Under a section titled “Professional Standards and Protection in the Employment of Writers,” the union wrote that it aimed to “regulate use of material produced using artificial intelligence or similar technologies.”

“I’m at a loss to think of a union that managed to be plucky and make a go of it,” said Jason Resnikoff, an assistant professor of history at the University of Groningen in the Netherlands, who studies labor and automation.

The Writers Guild wants to ensure that artificial intelligence does not receive a writer’s credit on a project.Credit...Mark Abramson for The New York Times

The fortunes of the writers, actors and directors negotiating new contracts this year may say a lot about whether the pattern will continue into the era of artificial intelligence.

“I know someone always has to get there first, some company,” said Chris Ciulla, who estimates that he has made $100,000 to $130,000 annually over the past five years narrating books under union contracts.

“We’ve seen this happening — there are websites that have popped up with databases of characters’ voices from video games and animation,” said Linsay Rousseau, an actress who makes her living doing voice work.

The 2018 blockbuster “ Black Panther ” relied on this technology for scenes that depicted hundreds of tribespeople on cliffs, mimicking the movements of dancers hired to perform for the film.

Some actors worry that newer versions of the technology will allow studios to effectively steal their movements, “creating new performance in the style of a wushu master or karate master and using that person’s style without consent,” said Zeke Alton, a voice and screen actor who sits on the board of his union local, SAG-AFTRA, in Los Angeles.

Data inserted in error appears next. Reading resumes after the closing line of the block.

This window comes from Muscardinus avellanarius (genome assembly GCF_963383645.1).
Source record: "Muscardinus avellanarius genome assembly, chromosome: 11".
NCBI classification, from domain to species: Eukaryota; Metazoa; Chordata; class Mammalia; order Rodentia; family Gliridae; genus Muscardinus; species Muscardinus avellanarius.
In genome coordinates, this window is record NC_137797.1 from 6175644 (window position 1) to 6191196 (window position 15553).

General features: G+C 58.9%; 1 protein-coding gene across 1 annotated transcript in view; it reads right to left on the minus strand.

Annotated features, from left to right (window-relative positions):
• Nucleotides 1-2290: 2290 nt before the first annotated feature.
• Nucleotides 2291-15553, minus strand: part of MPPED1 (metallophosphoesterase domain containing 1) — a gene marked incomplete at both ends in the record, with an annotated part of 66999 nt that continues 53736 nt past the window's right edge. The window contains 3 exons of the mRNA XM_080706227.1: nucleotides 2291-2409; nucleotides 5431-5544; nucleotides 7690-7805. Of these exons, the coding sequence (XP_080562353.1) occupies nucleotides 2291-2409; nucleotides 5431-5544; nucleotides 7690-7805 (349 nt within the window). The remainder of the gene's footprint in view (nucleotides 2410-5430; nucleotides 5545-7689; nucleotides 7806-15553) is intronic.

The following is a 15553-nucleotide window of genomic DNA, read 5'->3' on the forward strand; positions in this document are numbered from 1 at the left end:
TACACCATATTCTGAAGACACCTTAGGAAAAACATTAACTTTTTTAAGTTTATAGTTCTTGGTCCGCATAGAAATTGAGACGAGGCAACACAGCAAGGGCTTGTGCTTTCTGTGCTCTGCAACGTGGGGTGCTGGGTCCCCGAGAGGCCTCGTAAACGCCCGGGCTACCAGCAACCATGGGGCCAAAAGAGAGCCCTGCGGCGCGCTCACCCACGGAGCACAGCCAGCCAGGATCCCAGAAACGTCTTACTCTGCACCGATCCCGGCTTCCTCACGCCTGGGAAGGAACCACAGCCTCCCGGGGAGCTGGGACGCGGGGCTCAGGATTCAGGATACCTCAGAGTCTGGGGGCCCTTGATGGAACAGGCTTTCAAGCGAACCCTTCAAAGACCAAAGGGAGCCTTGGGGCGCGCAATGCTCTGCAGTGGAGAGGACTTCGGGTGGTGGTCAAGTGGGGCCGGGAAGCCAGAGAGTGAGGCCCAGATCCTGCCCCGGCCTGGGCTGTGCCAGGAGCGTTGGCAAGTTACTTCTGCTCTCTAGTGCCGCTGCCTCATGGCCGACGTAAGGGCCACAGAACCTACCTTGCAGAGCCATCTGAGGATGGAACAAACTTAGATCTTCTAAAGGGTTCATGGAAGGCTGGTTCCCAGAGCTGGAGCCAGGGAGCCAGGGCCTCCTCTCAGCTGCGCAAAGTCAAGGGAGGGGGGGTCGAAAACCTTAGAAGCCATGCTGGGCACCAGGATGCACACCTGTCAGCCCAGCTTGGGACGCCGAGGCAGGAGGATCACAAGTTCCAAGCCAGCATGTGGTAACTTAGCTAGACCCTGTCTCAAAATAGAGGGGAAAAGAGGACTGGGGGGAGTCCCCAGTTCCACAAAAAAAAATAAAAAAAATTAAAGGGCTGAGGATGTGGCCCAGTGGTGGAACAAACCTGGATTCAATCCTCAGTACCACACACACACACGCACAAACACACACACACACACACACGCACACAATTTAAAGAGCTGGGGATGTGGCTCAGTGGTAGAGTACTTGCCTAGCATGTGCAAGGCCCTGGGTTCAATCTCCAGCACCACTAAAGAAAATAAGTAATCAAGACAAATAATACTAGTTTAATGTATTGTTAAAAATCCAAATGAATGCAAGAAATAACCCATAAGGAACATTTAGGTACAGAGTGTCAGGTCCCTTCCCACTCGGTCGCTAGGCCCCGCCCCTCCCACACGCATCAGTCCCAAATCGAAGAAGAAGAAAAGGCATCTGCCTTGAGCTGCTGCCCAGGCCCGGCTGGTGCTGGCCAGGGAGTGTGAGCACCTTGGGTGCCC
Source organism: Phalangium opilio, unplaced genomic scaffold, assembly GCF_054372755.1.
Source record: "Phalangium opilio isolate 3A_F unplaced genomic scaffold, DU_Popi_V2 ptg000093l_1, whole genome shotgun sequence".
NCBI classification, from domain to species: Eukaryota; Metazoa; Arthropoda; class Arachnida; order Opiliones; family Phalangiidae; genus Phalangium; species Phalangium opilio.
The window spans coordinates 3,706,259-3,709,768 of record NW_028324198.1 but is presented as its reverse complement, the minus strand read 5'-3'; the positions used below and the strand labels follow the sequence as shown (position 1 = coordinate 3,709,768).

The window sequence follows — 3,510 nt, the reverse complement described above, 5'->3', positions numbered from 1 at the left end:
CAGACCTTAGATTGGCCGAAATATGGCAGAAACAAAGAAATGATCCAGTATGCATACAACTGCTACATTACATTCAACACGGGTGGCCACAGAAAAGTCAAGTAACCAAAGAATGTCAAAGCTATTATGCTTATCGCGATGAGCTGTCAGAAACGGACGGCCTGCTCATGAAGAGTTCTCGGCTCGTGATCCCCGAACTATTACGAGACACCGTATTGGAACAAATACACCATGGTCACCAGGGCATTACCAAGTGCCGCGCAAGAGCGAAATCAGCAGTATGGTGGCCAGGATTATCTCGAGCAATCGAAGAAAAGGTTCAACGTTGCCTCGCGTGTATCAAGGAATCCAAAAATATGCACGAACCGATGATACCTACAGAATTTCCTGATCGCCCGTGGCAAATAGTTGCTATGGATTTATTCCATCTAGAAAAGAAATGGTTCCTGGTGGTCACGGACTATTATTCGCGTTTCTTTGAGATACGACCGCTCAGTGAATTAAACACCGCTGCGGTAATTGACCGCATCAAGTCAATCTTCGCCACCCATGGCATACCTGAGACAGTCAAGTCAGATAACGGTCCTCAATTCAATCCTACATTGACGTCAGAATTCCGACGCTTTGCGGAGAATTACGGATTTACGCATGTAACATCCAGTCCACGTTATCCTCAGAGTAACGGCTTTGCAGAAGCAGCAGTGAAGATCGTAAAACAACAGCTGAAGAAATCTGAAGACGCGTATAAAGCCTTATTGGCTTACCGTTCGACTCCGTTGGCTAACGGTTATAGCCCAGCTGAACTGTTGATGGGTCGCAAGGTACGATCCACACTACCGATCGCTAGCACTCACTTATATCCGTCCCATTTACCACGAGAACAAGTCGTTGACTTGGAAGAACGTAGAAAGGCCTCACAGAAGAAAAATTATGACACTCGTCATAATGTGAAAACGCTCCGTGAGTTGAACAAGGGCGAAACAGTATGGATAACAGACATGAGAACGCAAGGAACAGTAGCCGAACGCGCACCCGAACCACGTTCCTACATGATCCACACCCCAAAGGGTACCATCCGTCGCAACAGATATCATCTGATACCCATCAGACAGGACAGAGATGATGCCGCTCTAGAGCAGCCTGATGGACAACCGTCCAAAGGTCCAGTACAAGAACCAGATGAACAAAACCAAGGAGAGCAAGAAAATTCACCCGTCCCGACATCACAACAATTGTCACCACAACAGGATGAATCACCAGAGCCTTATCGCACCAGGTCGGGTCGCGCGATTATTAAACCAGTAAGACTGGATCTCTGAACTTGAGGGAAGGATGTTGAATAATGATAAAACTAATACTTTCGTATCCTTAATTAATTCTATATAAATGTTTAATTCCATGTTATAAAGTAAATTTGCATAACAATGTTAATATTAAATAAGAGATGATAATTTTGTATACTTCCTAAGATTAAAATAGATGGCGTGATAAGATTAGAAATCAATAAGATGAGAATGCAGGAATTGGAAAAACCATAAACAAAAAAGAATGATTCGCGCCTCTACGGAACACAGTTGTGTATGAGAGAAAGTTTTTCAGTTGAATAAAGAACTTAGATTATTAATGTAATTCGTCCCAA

Zeke Alton, a voice and screen actor who sits on the board of the SAG-AFTRA local in Los Angeles, in his soundproof studio booth at home.Credit...Mark Abramson for The New York Times

And Hollywood writers have grown increasingly anxious as ChatGPT has become adept at mimicking the style of prolific authors.

The guild also wants to ensure that studios can’t use chatbots to generate source material that is adapted to the screen by humans, the way they might adapt a novel or a magazine story.

SAG-AFTRA, the actors’ union, says more of its members are flagging contracts for individual jobs in which studios appear to claim the right to use their voices to generate new performances.

A recent Netflix contract sought to grant the company free use of a simulation of an actor’s voice “by all technologies and processes now known or hereafter developed, throughout the universe and in perpetuity.”

The union has said that its members are not bound by contract provisions that would allow a producer to simulate new performances without compensating actors, though it has sometimes intervened to strike them from contracts nonetheless.

Duncan Crabtree-Ireland, SAG-AFTRA’s executive director, said such contracts posed a much bigger risk to nonunion actors, who can become unwitting accomplices in their own obsolescence.